Arizona announces permanent extension of grandmothered policies to no one's surprise


via the Arizona Dept. of Insurance & Financial Institutions:

Arizona Announces Extension of Major Medical Transitional Policies Until Further Notice

Phoenix - The Arizona Department of Insurance and Financial Institutions (DIFI) announced that insurers in the individual and small group major medical health insurance markets can choose to renew "transitional policies" for a policy year beginning after October 1, 2022, and thereafter until CMS modifies its non-enforcement policy.  Transitional policies are policies that individuals had in place before the Affordable Care Act went into full effect on January 1, 2014.  

This extension aligns with the extension announced by the Center for Consumer Information and Insurance Oversight (CCIIO) in Insurance Standards Bulletin Series – INFORMATION – Extension of Limited Non-Enforcement Policy through 2023 and Later Benefit Years.  The Bulletin gives insurers the option to annually renew applicable pre-2014 individual and small group policies until further notice.  Approximately 30,000 Arizonans have health insurance coverage through a transitional plan.

Insurers that elect to extend transitional coverage must send each policyholder a renewal notice that explains the offer to continue the transitional policy and includes information regarding any related price increase.  Conversely, insurers must send a 90-day notice for the final discontinuation of transitional plans.

The extension does not affect grandfathered policies issued prior to March 23, 2010 which can remain in effect as long as they maintain grandfathered status.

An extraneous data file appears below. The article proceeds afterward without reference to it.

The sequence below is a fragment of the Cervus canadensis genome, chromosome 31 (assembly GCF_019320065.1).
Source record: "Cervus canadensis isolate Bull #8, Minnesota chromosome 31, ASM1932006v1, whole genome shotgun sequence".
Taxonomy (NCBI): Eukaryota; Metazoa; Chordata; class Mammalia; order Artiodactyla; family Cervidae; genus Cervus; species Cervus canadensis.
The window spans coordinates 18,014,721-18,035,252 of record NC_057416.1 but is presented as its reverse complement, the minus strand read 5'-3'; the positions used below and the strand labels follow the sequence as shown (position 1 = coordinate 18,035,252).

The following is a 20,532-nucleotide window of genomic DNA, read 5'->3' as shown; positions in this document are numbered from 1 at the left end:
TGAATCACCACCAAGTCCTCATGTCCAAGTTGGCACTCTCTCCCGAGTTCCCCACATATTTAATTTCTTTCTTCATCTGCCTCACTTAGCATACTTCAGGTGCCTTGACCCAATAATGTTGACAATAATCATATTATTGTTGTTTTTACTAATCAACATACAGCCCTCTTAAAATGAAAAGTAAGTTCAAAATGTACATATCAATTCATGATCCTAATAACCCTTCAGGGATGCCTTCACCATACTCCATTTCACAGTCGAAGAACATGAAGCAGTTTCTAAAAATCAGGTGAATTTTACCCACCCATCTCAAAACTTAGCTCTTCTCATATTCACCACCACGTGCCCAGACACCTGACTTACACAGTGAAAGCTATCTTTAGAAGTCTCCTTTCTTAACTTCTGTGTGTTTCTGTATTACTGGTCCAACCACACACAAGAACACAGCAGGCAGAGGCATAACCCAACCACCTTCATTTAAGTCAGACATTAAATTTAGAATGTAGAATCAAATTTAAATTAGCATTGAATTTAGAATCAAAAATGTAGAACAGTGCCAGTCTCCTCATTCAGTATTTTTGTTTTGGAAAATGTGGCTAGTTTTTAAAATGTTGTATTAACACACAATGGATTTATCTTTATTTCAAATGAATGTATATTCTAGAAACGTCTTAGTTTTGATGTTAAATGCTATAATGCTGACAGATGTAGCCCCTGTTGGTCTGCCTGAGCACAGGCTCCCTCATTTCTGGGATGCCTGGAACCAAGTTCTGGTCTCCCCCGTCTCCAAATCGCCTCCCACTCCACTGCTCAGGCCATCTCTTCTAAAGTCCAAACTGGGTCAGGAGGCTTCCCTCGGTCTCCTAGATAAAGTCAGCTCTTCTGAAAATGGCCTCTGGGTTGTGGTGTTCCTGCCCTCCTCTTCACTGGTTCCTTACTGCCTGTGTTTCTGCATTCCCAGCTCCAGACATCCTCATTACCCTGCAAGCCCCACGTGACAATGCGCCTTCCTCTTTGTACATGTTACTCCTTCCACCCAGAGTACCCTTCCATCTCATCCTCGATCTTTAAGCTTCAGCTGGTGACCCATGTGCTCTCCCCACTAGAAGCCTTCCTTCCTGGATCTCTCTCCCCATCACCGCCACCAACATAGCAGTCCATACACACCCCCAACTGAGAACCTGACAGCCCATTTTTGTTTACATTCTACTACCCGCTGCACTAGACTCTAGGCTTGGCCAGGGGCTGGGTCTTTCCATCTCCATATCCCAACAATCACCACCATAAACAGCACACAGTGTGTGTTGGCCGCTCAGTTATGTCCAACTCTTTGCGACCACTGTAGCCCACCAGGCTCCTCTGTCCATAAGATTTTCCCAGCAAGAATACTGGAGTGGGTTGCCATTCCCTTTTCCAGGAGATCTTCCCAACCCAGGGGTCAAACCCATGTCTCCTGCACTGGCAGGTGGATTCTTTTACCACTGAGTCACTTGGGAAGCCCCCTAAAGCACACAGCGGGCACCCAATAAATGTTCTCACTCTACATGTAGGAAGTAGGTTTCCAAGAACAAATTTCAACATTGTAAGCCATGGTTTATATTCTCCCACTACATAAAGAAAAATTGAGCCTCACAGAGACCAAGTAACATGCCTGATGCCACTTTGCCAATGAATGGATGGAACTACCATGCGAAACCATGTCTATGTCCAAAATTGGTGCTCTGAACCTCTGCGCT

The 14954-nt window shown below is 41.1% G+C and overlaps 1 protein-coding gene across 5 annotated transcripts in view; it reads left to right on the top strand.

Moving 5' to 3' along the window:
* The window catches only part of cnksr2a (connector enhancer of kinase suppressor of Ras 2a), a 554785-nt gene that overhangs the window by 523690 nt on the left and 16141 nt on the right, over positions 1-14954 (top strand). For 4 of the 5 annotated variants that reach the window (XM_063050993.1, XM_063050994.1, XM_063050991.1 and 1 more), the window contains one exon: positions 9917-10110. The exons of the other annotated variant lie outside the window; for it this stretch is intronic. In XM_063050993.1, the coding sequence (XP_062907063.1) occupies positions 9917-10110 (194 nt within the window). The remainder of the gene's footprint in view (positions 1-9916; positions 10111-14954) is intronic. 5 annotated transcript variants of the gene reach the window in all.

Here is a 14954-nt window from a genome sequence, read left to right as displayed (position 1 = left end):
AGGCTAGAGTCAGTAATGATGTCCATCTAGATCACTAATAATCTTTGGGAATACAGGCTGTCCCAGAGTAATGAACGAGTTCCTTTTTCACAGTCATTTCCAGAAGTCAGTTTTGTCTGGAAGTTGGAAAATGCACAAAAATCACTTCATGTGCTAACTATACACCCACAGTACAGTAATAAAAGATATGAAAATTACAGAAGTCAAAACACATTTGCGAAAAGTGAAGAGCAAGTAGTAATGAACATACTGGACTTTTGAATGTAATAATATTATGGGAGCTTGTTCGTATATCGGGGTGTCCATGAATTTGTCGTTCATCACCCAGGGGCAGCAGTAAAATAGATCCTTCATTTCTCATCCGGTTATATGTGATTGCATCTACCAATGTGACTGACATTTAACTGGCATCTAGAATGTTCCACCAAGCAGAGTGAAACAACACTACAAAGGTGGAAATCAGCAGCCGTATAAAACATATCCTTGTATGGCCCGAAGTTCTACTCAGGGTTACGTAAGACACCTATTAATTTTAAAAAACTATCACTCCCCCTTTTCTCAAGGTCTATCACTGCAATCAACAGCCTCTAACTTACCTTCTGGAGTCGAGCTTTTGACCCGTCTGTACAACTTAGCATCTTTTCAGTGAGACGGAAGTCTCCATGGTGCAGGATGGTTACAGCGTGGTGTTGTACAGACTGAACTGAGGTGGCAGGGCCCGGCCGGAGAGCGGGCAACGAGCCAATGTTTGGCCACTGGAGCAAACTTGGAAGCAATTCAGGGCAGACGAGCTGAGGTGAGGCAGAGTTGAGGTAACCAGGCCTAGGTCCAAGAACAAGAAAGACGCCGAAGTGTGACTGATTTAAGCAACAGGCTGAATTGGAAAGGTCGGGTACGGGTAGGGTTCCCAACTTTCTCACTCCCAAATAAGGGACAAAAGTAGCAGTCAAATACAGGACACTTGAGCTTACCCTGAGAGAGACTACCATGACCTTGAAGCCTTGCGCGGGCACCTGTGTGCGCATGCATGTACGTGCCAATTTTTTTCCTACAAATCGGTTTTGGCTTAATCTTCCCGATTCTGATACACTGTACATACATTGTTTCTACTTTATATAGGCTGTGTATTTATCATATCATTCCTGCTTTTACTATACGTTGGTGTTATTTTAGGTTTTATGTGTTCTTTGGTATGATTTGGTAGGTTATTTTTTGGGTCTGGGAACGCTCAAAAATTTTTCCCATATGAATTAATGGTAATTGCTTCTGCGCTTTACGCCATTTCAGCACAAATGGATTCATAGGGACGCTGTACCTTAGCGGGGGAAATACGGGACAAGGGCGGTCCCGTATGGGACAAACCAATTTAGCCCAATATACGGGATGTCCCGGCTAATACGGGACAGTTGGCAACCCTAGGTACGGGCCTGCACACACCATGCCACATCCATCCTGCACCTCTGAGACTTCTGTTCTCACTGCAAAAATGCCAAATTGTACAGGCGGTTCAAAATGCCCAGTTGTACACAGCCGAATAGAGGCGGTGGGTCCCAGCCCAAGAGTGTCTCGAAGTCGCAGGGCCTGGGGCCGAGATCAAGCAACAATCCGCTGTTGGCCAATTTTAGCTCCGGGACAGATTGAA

This comes as absolutely no surprise to anyone who's been following the ongoing pre-ACA "transitional" or "grandmothered" plan saga. As I noted back in April:

The way this program worked, it was up to individual states whether they would rip the band-aid off all at once (terminating noncompliant plans as of 12/31/13 as originally scheduled), or bumping the deadline out by one, two or even three years. Some states chose to stick with the original deadline, a few chose one or two years, and most chose to bump it out as long as possible.

Even in the states which did allow "grandmothered" plans, not every carrier chose to continue to offer them, resulting in the deadline for these plans spreading out from as early as 12/31/13 to as late as 9/30/17.

Since then, it's become a bit of a running joke, as each year the Centers for Medicare & Medicaid Services (CMS) has extended the deadline another year, and another, and another...even as the number of people actually enrolled in these policies dwindled by sheer attrition.

Last spring, CMS apparently realized that it was getting a little silly issuing proclamations letting the holdout states bump out the deadline for just one year at a time over and over again when there's hardly anyone still enrolled in these plans anymore anyway, so they just said "to heck with it" and gave their blessing for states to let grandmothered plans dwindle out to nothing on their own.

My colleague Louise Norris noted that Arizona specifically was down to just ~44,000 transitional plan enrollees as of 2020. According to the press release above, that total is down to just 30,000 Arizonans today. They don't clarify whether that includes both the individual and small group market or just the individual market alone, but it doesn't really matter at this point.